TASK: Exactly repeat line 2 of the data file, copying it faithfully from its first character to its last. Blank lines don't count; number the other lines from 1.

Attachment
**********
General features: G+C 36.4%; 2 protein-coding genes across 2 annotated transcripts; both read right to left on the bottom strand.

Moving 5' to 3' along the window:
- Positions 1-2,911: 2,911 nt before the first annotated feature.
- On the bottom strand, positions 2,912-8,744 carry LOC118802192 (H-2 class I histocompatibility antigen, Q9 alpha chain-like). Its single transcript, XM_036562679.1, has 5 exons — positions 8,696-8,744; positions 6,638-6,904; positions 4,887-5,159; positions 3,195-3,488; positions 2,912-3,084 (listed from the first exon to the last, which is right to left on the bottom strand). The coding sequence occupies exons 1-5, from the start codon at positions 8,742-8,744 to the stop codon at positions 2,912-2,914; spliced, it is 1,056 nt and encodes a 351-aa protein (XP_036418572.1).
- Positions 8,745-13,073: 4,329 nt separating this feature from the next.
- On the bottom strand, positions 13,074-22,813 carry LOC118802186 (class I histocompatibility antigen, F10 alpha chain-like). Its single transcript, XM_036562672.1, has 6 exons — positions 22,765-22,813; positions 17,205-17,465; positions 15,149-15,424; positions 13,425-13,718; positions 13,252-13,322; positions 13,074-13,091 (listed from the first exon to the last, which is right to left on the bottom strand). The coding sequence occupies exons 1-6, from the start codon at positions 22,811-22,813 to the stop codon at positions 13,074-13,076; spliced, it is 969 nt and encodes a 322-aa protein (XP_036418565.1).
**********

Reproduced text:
Moving 5' to 3' along the window: